Public School 16 was the site of educational lectures throughout the 1920s.  Free of charge, the evening talks were open to the public and covered a wide range of topics.  On December 13, 1921, for instance, Rex Hunter gave a lecture on “New Zealand” accompanied with stereopticon views.  The following year Mrs. Florence P. Clarendon lectured on “Women’s Work in Music.”

Public School 16 at about the time that Mrs. Florence P. Clarendon was lecturing on "Women's Work in Music" -- NYPL Collection
The City reconfigured the school system in the 1930s and Public School 16 became the West Side Vocational High School.  Here students were now trained for specific trades; preparing the teens who would not be going on to college to make their way in the world.  The Board of Education filed plans for $8,000 in alterations to refit the school.

The 1879 additions featured slightly-recessed windows, faceted brownstone details and carefully-matched sills and cornices.
By 1969 the school had become The Food and Maritime Trades Vocational High School; offering an even more focused curriculum.    That year on June 28, further south in Greenwich Village at a bar called the Stonewall Inn, a confrontation between homosexuals and police would change history.

The Stonewall Riots marked the beginning of the Gay Rights movement throughout the country.  Before long an interwoven community of organized groups and institutions formed.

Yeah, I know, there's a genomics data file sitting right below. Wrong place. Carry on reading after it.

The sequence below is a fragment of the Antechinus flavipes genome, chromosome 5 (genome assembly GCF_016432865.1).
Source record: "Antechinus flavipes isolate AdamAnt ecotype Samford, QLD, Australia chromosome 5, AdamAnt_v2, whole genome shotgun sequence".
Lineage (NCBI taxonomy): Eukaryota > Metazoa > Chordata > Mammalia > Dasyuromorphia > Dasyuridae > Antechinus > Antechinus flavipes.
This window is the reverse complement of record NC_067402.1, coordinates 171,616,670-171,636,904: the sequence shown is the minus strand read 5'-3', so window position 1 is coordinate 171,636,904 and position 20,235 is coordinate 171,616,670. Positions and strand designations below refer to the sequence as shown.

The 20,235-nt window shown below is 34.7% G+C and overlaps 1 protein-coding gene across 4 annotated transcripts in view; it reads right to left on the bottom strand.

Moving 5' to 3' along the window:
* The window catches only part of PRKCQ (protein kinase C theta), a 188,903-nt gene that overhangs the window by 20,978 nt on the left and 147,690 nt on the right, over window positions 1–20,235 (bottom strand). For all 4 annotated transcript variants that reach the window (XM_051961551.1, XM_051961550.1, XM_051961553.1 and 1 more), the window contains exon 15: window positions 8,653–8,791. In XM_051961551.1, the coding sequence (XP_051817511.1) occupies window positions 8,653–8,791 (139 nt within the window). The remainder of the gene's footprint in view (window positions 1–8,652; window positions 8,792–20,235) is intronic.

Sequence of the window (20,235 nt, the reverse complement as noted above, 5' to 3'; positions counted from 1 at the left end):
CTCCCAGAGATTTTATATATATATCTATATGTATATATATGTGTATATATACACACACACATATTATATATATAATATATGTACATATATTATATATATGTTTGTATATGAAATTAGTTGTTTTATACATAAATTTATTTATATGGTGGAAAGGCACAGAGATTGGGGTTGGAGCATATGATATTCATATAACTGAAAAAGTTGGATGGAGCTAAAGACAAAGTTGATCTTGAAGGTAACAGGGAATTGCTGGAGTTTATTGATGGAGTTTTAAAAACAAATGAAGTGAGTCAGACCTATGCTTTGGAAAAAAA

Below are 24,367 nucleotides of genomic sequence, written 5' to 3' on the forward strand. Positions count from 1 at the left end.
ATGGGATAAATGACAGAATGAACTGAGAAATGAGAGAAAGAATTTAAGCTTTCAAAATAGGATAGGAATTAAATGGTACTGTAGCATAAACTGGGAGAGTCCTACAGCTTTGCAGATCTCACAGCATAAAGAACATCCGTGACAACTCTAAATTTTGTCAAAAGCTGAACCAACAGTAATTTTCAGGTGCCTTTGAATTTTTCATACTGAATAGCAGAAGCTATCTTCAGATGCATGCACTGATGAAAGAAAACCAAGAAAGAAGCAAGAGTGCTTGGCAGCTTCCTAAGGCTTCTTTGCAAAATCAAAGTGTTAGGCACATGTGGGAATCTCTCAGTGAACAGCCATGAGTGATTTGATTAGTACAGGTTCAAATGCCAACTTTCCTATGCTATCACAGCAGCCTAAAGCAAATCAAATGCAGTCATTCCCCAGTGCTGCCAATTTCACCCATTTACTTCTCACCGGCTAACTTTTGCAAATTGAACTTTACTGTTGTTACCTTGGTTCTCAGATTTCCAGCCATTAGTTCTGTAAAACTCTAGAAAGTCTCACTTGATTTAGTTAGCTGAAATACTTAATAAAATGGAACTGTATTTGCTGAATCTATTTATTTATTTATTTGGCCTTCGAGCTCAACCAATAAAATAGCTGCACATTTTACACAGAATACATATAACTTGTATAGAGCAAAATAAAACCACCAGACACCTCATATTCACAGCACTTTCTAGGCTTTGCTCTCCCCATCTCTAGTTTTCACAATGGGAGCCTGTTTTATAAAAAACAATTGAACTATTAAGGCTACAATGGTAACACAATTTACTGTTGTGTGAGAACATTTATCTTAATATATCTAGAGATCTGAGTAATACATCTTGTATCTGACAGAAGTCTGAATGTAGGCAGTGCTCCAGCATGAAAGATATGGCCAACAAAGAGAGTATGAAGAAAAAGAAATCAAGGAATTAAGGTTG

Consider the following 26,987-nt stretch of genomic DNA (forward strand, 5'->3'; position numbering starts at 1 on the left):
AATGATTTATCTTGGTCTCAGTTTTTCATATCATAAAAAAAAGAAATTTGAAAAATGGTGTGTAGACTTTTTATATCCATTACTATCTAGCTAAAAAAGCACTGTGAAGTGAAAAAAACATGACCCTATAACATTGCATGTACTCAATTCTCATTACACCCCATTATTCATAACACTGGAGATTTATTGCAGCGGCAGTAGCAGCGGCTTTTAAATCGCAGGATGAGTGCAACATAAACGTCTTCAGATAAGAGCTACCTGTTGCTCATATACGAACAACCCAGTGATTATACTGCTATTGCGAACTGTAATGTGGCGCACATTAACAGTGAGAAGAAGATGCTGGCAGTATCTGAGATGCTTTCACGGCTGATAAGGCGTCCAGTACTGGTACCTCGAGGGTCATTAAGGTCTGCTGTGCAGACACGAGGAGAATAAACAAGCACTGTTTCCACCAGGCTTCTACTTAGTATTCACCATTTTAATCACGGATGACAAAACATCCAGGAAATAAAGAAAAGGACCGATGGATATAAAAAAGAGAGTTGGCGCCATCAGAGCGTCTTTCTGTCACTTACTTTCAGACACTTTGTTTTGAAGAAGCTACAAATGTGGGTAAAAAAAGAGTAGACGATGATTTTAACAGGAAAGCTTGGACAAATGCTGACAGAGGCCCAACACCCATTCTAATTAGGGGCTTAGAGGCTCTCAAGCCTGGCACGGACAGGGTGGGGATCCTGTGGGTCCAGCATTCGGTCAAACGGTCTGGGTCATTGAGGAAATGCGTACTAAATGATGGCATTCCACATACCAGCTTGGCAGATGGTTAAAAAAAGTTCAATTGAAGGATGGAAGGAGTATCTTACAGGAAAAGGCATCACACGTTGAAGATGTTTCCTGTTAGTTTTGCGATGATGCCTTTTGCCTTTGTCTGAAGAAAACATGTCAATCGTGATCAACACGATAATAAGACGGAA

The Lesbian & Gay Community Services Center, Inc. purchased the old school building from the City’s Board of Estimates in December 1983 for $1.5 million.  Architect Francois Bollack was commissioned to restore and convert the school building into the Center which is used today by at least 300 groups.

Bollack’s sympathetic treatment of the façade continues the building’s tradition of unnoticeable growth and change.  The building that has been enlarged and built upon time after time looks as though it had been always planned that way.  Its use as the LGBT Community Center is an applaudable reuse of a vintage structure.

non-credited photographs taken by the author.

1 comment:

  1. Love the entire attire of these homes or apartments they just seems to be really influencing and relishing.